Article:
Still looking for programming ideas for Teen Tech Week? Have teens try their hand at the “CD cover meme,” which has been working its way through the web over the last week:

  1. Go to the Wikipedia Random Articles page ( The title of the article is the name of your band.

  2. Next, check out the random list on the online Quotations Page Quotations page ( The last four words of the very last quotation is the title of your album.

  3. Finally, visit Flickr’s “Interesting Photos From The Last 7 Days” page ( The third image will be your cover art.

Teens can then use Photoshop, open source solutions such as Gimp, or free web apps such as Picnik or Fauxto to put it all together (my results are to the right). This is a great chance for teens to remix a few different corners of the web into inspiration to make music of their own.

About Joseph Wilk

I'm a teen library assistant with the Carnegie Library of Pittsburgh's Main location. Here, I'm the graphic novel and music librarian in addition to running anime, music, LGBTQ, incarcerated youth, and video programming. I'm happy to serve YALSA as a blogger, member of the Teen Tech Week committee, and as chair of the Music Interest Group. Otherwise, you can find me in da club.

5 Thoughts on “Design Album Covers through the “CD Cover Meme”

  1. Morgan [Visitor] on February 18, 2008 at 12:22 pm said:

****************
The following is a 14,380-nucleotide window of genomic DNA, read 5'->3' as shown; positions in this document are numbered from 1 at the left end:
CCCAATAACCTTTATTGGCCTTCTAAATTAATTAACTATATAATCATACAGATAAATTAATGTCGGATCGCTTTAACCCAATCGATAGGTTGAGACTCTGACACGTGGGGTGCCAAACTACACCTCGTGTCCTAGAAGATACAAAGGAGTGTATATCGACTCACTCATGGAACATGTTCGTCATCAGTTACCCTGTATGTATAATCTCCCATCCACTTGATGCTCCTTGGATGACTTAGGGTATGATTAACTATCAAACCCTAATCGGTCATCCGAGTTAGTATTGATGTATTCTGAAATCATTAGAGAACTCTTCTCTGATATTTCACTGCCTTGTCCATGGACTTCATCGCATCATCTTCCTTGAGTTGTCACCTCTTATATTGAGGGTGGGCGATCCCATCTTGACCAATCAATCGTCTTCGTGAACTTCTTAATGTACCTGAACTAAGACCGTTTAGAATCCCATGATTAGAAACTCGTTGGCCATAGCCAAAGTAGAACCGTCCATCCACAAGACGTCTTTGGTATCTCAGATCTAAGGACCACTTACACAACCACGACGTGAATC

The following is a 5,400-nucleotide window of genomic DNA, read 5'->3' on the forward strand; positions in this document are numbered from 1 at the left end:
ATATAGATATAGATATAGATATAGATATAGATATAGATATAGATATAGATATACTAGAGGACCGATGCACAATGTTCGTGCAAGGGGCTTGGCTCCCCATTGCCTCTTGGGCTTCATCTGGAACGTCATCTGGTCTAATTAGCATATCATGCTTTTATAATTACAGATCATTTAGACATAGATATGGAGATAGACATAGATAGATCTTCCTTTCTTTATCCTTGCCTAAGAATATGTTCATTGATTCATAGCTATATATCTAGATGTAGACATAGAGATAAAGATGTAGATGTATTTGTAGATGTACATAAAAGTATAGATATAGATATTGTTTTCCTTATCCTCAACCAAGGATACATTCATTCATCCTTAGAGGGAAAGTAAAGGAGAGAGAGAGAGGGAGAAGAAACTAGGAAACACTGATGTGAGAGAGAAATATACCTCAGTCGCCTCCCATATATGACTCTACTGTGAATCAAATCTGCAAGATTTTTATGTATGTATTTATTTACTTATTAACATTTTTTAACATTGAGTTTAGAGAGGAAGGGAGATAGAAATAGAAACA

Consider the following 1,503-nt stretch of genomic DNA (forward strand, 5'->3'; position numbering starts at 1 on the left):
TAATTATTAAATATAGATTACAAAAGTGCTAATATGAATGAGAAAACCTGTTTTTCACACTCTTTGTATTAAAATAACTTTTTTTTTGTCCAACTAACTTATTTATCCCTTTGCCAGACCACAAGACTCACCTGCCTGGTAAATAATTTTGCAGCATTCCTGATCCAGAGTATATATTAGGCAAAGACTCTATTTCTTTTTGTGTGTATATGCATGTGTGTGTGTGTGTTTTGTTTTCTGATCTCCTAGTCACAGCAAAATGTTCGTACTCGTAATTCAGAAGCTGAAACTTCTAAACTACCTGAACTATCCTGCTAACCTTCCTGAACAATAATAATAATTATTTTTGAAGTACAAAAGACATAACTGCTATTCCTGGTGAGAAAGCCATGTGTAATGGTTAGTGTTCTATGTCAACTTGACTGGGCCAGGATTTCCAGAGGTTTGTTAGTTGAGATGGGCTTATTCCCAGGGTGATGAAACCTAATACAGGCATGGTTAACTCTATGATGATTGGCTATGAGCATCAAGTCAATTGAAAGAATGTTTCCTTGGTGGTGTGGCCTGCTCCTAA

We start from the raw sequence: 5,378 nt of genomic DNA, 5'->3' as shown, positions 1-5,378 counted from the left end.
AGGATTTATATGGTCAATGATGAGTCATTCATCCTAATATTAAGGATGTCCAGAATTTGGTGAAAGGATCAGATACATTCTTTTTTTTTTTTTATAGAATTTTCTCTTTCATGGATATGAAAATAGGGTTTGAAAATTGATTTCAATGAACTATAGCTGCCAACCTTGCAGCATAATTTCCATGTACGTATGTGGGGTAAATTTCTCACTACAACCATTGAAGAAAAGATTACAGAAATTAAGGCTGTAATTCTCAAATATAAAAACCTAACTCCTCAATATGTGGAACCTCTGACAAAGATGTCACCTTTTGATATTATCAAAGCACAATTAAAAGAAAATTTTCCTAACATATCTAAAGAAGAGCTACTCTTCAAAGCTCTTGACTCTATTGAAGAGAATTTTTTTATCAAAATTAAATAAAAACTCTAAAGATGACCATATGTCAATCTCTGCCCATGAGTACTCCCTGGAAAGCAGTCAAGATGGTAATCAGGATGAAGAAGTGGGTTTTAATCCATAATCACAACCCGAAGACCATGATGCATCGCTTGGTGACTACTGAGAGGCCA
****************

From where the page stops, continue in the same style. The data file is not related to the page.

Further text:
I love it! How cool. I hope to post this to our teen blog for teen tech week at

  2. Emily [Visitor] on February 19, 2008 at 8:52 am said:

    It would be better to require that students find a CC licensed photo on flickr – there are plenty on there, encouraging them to use copyright images is not really a great idea.

    I like the randomness of every fourth, third, etc., but there are other issues involved in media production that you could work in by requiring creative commons images.

  3. joseph wilk [Member] on February 19, 2008 at 10:31 am said:

    You’re right. While the program itself is arguably fair use, copyright should definitely factor into the discussion. Teens might want to actually use this sort of process to build cover art as something more than an education exercise. In that case, they would be better off browsing Flickr’s Creative Commons-licensed photos:

    Thanks for keeping me intellectually honest!

  4. I think this is actually one of the most important factors to include FOR the educational value, since you’re encouraging them to be content creators and they need to see these resources as peer resources with other content creators.

    I post almost all of the photos on my flickr page (link above) as CC images because I like the idea of letting other people play with them. I take them for fun, not profit. Seeing the benefits of working “with” other artists this way could make the project even more engaging, since it can encourage them to make direct contacts with other people there. 🙂

  5. Oh my god. I got “Ganzeltopf” as my random page.
    And my phrase is “The Present, Only Longer.”


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